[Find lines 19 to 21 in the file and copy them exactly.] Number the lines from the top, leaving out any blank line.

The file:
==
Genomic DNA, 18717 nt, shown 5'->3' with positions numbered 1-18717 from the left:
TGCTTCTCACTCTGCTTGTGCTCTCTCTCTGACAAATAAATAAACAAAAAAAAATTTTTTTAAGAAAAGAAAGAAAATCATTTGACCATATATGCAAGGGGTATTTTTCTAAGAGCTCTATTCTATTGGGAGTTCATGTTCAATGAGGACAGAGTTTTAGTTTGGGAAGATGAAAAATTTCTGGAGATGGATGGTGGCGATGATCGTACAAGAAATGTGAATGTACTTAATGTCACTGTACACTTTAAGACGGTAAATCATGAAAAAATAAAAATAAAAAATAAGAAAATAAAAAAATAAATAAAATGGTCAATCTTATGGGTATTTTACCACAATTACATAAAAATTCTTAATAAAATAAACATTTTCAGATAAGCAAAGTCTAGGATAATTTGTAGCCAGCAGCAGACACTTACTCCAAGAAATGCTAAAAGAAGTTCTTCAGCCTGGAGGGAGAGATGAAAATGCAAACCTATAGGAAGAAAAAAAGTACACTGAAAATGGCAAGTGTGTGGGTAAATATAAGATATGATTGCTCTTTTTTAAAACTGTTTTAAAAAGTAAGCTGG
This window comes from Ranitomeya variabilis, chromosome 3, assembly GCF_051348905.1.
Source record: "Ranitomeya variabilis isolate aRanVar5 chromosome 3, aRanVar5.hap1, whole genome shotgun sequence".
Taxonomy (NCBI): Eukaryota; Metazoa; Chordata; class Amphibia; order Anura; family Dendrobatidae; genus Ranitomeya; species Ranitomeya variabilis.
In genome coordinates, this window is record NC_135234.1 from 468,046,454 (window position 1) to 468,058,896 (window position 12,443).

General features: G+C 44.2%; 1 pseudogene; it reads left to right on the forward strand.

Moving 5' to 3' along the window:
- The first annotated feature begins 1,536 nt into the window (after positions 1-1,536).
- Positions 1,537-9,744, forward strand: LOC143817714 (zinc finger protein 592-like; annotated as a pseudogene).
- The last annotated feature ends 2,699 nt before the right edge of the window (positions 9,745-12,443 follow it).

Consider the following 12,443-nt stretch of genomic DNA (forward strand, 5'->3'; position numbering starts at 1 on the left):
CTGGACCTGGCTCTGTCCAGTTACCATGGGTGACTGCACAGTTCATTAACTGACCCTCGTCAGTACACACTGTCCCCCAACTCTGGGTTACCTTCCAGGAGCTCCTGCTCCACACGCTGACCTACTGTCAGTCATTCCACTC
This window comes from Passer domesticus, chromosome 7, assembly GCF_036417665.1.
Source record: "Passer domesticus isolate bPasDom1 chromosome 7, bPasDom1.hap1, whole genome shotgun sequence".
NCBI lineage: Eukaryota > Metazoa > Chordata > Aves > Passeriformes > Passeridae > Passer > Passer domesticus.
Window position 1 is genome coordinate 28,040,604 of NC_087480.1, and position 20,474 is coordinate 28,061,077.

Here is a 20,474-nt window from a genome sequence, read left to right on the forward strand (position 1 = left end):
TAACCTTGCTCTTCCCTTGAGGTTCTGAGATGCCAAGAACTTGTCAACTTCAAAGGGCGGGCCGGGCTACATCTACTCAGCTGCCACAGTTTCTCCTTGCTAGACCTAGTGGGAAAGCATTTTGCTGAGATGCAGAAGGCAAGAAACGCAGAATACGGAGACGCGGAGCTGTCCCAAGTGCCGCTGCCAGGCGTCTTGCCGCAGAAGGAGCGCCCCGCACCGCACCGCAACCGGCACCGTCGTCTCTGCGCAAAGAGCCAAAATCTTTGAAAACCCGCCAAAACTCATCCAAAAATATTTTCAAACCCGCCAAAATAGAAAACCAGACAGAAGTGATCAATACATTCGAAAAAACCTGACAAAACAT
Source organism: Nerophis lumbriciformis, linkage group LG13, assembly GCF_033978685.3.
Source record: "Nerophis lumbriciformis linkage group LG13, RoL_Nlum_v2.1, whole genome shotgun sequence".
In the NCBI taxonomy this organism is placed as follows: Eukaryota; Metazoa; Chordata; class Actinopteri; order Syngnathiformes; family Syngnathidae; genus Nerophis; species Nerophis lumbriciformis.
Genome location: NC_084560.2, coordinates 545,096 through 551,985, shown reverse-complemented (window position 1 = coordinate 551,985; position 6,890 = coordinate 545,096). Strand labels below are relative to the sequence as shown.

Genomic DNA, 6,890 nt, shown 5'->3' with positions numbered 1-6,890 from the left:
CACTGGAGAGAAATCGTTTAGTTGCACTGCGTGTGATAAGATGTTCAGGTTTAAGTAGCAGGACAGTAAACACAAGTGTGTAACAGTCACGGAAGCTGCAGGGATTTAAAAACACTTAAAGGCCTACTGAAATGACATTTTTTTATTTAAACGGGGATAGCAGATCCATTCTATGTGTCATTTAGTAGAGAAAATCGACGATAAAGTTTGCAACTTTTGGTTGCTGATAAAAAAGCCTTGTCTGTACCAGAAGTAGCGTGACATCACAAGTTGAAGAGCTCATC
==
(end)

TAACCTTGCTCTTCCCTTGAGGTTCTGAGATGCCAAGAACTTGTCAACTTCAAAGGGCGGGCCGGGCTACATCTACTCAGCTGCCACAGTTTCTCCTTGCTAGACCTAGTGGGAAAGCATTTTGCTGAGATGCAGAAGGCAAGAAACGCAGAATACGGAGACGCGGAGCTGTCCCAAGTGCCGCTGCCAGGCGTCTTGCCGCAGAAGGAGCGCCCCGCACCGCACCGCAACCGGCACCGTCGTCTCTGCGCAAAGAGCCAAAATCTTTGAAAACCCGCCAAAACTCATCCAAAAATATTTTCAAACCCGCCAAAATAGAAAACCAGACAGAAGTGATCAATACATTCGAAAAAACCTGACAAAACAT
Source organism: Nerophis lumbriciformis, linkage group LG13, assembly GCF_033978685.3.
Source record: "Nerophis lumbriciformis linkage group LG13, RoL_Nlum_v2.1, whole genome shotgun sequence".